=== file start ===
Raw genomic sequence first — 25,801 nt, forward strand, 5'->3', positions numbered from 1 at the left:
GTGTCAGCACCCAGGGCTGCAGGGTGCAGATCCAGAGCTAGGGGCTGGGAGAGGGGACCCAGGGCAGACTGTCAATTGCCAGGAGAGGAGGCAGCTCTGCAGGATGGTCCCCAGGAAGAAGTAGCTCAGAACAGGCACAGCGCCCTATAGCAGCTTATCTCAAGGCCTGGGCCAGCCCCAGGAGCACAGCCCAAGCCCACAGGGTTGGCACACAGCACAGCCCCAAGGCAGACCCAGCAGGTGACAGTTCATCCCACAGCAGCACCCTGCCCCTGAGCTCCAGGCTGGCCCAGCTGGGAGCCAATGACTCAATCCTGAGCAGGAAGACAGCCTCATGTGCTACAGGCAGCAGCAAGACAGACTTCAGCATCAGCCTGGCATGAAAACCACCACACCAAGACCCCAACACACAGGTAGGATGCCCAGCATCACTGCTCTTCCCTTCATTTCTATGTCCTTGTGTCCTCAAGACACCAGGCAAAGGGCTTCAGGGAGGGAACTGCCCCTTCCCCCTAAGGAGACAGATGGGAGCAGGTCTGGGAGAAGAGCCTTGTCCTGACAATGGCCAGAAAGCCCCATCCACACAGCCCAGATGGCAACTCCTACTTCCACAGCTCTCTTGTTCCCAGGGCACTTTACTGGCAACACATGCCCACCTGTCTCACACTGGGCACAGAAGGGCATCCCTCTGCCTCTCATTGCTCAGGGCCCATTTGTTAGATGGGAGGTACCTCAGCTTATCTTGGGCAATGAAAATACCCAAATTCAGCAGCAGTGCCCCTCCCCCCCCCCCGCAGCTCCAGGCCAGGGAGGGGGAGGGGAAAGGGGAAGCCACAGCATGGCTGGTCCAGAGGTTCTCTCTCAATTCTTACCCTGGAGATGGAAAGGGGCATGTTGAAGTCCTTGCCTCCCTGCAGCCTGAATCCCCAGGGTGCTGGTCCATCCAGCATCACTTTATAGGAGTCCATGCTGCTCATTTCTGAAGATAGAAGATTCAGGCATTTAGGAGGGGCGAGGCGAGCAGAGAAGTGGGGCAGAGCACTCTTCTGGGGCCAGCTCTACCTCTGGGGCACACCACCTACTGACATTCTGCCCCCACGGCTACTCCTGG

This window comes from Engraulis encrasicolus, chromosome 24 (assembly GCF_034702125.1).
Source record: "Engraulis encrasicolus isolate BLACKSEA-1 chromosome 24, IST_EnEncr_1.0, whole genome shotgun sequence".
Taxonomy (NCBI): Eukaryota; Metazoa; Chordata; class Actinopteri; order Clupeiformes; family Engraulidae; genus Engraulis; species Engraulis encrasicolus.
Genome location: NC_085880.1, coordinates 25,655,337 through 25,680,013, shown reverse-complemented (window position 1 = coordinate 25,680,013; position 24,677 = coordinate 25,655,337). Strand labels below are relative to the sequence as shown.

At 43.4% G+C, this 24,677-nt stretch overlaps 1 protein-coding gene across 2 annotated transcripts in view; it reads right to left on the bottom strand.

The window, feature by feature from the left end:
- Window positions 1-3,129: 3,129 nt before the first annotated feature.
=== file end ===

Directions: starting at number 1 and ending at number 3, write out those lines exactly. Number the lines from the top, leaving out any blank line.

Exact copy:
Raw genomic sequence first — 25,801 nt, forward strand, 5'->3', positions numbered from 1 at the left:
GTGTCAGCACCCAGGGCTGCAGGGTGCAGATCCAGAGCTAGGGGCTGGGAGAGGGGACCCAGGGCAGACTGTCAATTGCCAGGAGAGGAGGCAGCTCTGCAGGATGGTCCCCAGGAAGAAGTAGCTCAGAACAGGCACAGCGCCCTATAGCAGCTTATCTCAAGGCCTGGGCCAGCCCCAGGAGCACAGCCCAAGCCCACAGGGTTGGCACACAGCACAGCCCCAAGGCAGACCCAGCAGGTGACAGTTCATCCCACAGCAGCACCCTGCCCCTGAGCTCCAGGCTGGCCCAGCTGGGAGCCAATGACTCAATCCTGAGCAGGAAGACAGCCTCATGTGCTACAGGCAGCAGCAAGACAGACTTCAGCATCAGCCTGGCATGAAAACCACCACACCAAGACCCCAACACACAGGTAGGATGCCCAGCATCACTGCTCTTCCCTTCATTTCTATGTCCTTGTGTCCTCAAGACACCAGGCAAAGGGCTTCAGGGAGGGAACTGCCCCTTCCCCCTAAGGAGACAGATGGGAGCAGGTCTGGGAGAAGAGCCTTGTCCTGACAATGGCCAGAAAGCCCCATCCACACAGCCCAGATGGCAACTCCTACTTCCACAGCTCTCTTGTTCCCAGGGCACTTTACTGGCAACACATGCCCACCTGTCTCACACTGGGCACAGAAGGGCATCCCTCTGCCTCTCATTGCTCAGGGCCCATTTGTTAGATGGGAGGTACCTCAGCTTATCTTGGGCAATGAAAATACCCAAATTCAGCAGCAGTGCCCCTCCCCCCCCCCCGCAGCTCCAGGCCAGGGAGGGGGAGGGGAAAGGGGAAGCCACAGCATGGCTGGTCCAGAGGTTCTCTCTCAATTCTTACCCTGGAGATGGAAAGGGGCATGTTGAAGTCCTTGCCTCCCTGCAGCCTGAATCCCCAGGGTGCTGGTCCATCCAGCATCACTTTATAGGAGTCCATGCTGCTCATTTCTGAAGATAGAAGATTCAGGCATTTAGGAGGGGCGAGGCGAGCAGAGAAGTGGGGCAGAGCACTCTTCTGGGGCCAGCTCTACCTCTGGGGCACACCACCTACTGACATTCTGCCCCCACGGCTACTCCTGG

This window comes from Engraulis encrasicolus, chromosome 24 (assembly GCF_034702125.1).